Everyone at CH knows growing into their new space will be like outgrowing their old one — a definite challenge but hopefully a steady one. The last five years have treated the company well, but the next five can be unpredictable.

“You have to remind yourself sometimes that success or expansion doesn’t happen overnight,” Cote said. “It’s being okay with that, being patient and persistent.”

Cautious optimism is as synonymous with CH Distillery as vodka and Chicago. Atkinson and Cote crave success but never at the expense of the product or the people. They know they have to look at the details to achieve the big picture.

“At CH, it’s not project-focused. It’s not buttoning things up and moving on,” Cote said. “It’s thinking long-term — what’s the best decision to make today and in the future?”

Despite the facility’s history, CH is determined to make its own and as a young company, they know there’s room for that. Right now, they’re still concentrating on their production growth and expanding audience.

“We are still changing things every day and being a startup, we have to flex our comfort level,” Cote said. “We are continuing to do what we want to do, but we also now need to leverage our size, capacity and try to grow our volume.”

“It’s really about responding to what consumers want and then also continuing to make products that we love,” said Cote.

Delivering a product that Chicago can be proud of is an accomplishment CH Distillery checked off a long time ago, but that doesn’t mean it’s something they’re done with.

“I’m still learning every day,” Atkinson said. “But quality is not something you can compromise on.”

Carbon and hydrogen — CH — are the principle atoms in the alcohol molecule. They’re also the principle atoms in CH Distillery, a craft distiller determined to be “Chicago’s Hometown Vodka.”

The challenge comes in transforming a famously neutral spirit into something that “wakes up” the palate. The beauty comes in the craft’s respect for history and regard for innovation, said CH Director of Operations Katie Cote.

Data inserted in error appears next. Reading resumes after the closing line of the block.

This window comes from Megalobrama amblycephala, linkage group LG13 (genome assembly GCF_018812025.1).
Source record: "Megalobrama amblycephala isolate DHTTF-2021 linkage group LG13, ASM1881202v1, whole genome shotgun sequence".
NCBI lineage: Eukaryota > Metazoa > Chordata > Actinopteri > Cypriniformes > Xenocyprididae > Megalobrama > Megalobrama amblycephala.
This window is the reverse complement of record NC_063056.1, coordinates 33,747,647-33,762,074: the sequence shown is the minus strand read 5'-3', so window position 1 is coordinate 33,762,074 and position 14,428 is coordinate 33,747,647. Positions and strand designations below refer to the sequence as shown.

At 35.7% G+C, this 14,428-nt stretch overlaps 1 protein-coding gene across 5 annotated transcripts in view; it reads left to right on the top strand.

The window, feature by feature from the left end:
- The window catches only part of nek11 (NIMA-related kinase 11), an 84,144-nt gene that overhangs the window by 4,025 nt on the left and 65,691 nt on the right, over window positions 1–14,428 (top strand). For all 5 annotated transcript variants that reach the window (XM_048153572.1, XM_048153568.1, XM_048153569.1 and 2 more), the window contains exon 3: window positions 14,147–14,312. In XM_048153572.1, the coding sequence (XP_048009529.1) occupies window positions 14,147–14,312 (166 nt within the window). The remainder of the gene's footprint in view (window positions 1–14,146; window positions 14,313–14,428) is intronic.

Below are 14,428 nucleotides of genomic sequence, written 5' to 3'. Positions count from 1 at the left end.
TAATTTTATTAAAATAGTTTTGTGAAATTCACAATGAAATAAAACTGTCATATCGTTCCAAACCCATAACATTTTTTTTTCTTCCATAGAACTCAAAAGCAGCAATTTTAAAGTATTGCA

“I like that vodka is challenging to make from scratch,” Cote said. “You want those slight nuances where there’s enough flavor and character to be who we want to be, but it’s difficult to not make a vodka that’s super flavorful.”

In a city that blends Old World class with New World taste, CH takes that persona and perfectly parallels it into its signature spirit.

“I like vodka because it’s clean, crisp and modern,” said Tremaine Atkinson, CH co-founder and distiller. “A really well-made vodka does have enough character in it to be interesting.”

If we made our vodka from rye and wheat from another climate or another part of the country, I don’t think it would taste the same.
- Katie Cote, Director of Operations at CH Distillery

CH is Chicago-born and bred, and its spirits owe their flavor to locally sourced grains. Those grains add a dimension that Atkinson describes as “terroir,” a term more typically heard in the wine industry.

“It tastes kind of like the place that it comes from,” Atkinson said. “If we made our vodka from rye and wheat from another climate or another part of the country, I don’t think it would taste the same. It’s got that local grain character to it.”

But for CH, that local character also morphs into the distillery itself. With an identity so rooted in the city, Midwestern values translate naturally to the business model.

CH lends a hand to almost 300 organizations every year, whether it’s through product donations or assisting with fundraisers. A number like 300 sounds lofty, but CH does its best to help everyone who asks for it. Atkinson said they don’t really say no to anybody.

wooden structures in grass lot with Chicago skyline in the distance
A scenic Chicago skyline viewed from the garden at CH Distillery

“We’re so focused on being from Chicago and being part of Chicago,” Atkinson said. “You want to be a good neighbor and a good citizen of the city.”

That type of dedication to product, passion and people is the at very core of what CH is, and it has solidly caught the attention of locals and travelers alike. Originally a small distillery and bar in West Loop, CH has since expanded production to a facility in Pilsen.

The company is still only five years young, but its growth is tangible, highlighted in compliments and bottle displays.

Atkinson recalls walking into a restaurant that carries CH spirits when a man Atkinson had never met stopped him, look at his CH-branded shirt and said, “That’s a good vodka.”

For Atkinson, Cote and the rest of CH, that kind of response elicits a feeling that’s levels past rewarding.

“We created this from nothing, so it feels good,” Atkinson said. “If I go into a restaurant or liquor store and I see CH, that is still my favorite thing that happens. I still get a thrill out of that.”